Water exclusion device for underwater welding
A water exclusion device for underwater arc welding comprises a chamber having flexible gas permeable surface contact member at the lower end. A wire mesh material is the preferred gas permeable material.
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This invention is directed to underwater welding and more particularly to an apparatus for underwater plasma arc welding apparatus which includes a water exclusion device carried on the nozzle of the welding torch.BACKGROUND OF THE INVENTION
Thermal welding involves local heating of the joint between the two sections that one wishes to join and this causes local melting of the joint and any filler metal that is added to the joint. The weld results from the solidification of this melted material. This local heating not only causes local melting, it also causes an expansion of the metals that are adjacent to the weld pool. This expansion is followed by contraction that occurs during cooling. The temperature gradient that is inherent in welding thus leads to a gradient in the thermal strain and this leads to the development of the residual stresses. These stresses are termed residual because they are present as a residual to the welding operation. They are internal to the materials being welded, i.e., no external tractions are required. These stresses are present in the solidified weld metal and in the heat affected zone (HAZ) which surrounds the weld. In conventional welds, these stresses are generally tensile within the weld and HAZ. They generally become compressive further from the weld, but the magnitude of the compressive stress is generally less than the magnitude of the tensile stress. The overall forces must balance, with this being accomplished by higher local tensile stresses being balanced by compressive stresses which are lower in magnitude, but extend over a larger volume.
The magnitude and distribution of these residual stresses are determined by the heat added to the weld, the geometry of the sections being welded, the thermal properties of the materials being welded, and the heat transfer out of the weld and HAZ. The exact thermal gradient depends upon the balance of the heat input due to the welding and the rate at which this heat is removed. The boundary condition that is considered in conventional welding assumes that this heat is removed by conduction into the cooler volumes of surrounding metal i.e., those volumes that are further from the weld of the materials being welded.
Relatively little heat is removed by radiation from the weld and HAZ, or by conduction through the gas which contacts the external surface of the weld and HAZ. The invention being disclosed here alters this, causing relatively large compressive residual stresses to be developed within the weld and HAZ. This can be done by performing the welding underwater or some other medium which can be used to quench the weld and HAZ. The water now acts as a conduction medium which very efficiently removes heat from the surface of the weld and HAZ. This altered heat flow results in the development of compressive stresses in the weld and HAZ. This is important because the development of these compressive stresses can prevent hot cracking or He cracking which develops as the weld cools, or stress corrosion cracking which occurs subsequent to the welding, when the weld and HAZ are exposed to conditions which tend to promote such cracking.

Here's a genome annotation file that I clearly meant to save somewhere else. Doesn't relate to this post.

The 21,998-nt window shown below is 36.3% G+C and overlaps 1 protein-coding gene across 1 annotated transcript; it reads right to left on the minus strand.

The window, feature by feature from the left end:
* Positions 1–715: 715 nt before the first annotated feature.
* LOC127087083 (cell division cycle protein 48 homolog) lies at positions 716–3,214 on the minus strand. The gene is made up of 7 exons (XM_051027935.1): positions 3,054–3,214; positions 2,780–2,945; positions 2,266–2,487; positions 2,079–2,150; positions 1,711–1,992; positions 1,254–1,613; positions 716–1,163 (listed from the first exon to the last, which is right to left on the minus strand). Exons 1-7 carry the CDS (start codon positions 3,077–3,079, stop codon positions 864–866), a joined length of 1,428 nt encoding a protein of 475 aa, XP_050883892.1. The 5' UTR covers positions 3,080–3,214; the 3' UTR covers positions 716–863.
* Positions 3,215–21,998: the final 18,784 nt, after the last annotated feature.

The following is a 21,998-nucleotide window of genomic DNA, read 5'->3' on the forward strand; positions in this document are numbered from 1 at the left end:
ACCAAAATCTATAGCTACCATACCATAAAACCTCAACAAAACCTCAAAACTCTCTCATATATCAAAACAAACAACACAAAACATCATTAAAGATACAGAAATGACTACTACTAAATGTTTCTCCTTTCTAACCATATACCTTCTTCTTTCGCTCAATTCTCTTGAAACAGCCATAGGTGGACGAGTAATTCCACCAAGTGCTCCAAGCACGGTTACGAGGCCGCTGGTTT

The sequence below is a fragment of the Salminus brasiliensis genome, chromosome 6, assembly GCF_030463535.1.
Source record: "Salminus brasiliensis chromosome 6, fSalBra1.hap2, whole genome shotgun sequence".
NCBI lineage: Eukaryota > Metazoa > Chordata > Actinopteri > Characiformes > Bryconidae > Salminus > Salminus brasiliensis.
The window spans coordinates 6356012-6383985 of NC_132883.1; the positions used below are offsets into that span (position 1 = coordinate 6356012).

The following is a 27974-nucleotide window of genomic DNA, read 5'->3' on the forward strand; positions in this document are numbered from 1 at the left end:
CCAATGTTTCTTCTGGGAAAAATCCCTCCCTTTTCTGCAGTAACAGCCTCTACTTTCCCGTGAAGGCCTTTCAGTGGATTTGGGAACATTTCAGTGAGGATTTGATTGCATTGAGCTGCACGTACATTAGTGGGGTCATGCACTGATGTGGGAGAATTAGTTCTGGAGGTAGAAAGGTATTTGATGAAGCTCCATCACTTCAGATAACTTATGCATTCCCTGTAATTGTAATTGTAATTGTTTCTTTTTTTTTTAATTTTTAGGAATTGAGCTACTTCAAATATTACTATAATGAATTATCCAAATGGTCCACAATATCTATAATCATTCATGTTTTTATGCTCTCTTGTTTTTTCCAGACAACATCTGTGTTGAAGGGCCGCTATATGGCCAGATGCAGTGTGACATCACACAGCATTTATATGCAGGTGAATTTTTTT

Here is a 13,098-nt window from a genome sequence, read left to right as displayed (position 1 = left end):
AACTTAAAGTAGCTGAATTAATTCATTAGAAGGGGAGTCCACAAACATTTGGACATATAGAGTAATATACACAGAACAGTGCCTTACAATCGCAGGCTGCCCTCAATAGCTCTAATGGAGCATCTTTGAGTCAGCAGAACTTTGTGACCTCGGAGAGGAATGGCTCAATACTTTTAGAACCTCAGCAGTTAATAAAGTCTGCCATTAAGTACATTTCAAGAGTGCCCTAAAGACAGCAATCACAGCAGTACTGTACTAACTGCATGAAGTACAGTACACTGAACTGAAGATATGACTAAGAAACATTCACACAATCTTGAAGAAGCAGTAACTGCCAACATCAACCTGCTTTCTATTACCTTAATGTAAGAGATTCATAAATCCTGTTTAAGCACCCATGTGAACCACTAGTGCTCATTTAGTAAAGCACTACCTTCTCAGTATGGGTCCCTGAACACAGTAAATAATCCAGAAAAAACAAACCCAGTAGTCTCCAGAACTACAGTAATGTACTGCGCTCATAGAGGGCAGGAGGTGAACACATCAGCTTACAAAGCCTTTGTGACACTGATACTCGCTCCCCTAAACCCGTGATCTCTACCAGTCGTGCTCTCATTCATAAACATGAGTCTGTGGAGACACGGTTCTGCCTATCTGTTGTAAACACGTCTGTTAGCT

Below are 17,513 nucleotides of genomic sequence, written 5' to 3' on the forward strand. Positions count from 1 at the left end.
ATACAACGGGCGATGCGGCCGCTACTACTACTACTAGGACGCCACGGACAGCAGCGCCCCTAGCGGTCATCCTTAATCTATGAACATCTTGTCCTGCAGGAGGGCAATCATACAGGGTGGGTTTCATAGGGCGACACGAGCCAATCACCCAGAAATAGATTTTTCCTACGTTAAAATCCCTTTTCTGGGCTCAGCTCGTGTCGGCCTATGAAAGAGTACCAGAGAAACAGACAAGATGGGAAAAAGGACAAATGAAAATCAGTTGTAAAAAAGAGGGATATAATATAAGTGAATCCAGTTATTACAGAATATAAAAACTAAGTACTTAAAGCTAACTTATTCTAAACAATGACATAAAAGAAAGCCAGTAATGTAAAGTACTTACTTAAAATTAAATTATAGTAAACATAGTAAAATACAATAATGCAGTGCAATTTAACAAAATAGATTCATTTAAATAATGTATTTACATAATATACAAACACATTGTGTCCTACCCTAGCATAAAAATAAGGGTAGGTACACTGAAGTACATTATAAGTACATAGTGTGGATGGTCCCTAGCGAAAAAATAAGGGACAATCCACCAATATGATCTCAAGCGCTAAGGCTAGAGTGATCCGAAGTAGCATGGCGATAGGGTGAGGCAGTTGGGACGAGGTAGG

Hot cracking results from the action of tensile stresses on the solidifying weld. A weld generally does not solidify at a single defined temperature. Rather, unless one is dealing with an ultra pure single element or single compound material, the solidification occurs over a temperature range. As solidification occurs, the contraction which develops during solidification or that due to the decrease in temperature, causes stresses to be developed. When these stresses act on solidifying material they cause hot cracks to develop. This is because the liquid that is present cannot support a tensile stress. This cracking can be prevented if compressive rather than tensile stresses are developed.
Helium embrittlement also occurs due to the action of tensile stresses which are developed during cooling, and it can also be prevented if compressive stresses rather than tensile stresses are developed. Helium embrittlement results from the development of internal helium, which is produced by the nuclear radiation. This phenomena prevents successful repair welding on irradiated materials. The development of compressive stresses makes these repairs possible.
The development of compressive residual stresses can also act to mitigate stress corrosion cracking (SCC). As its name implies, stress corrosion cracking requires the action of stress, and residual stress can be an important source of these stresses. SCC develops after welding, when the weld and HAZ are exposed to an appropriate media. It can be prevented if tensile stresses are prevented from acting in the presence of this media. Thus, the tendency for SCC can be minimized if compressive rather than tensile residual stresses are developed.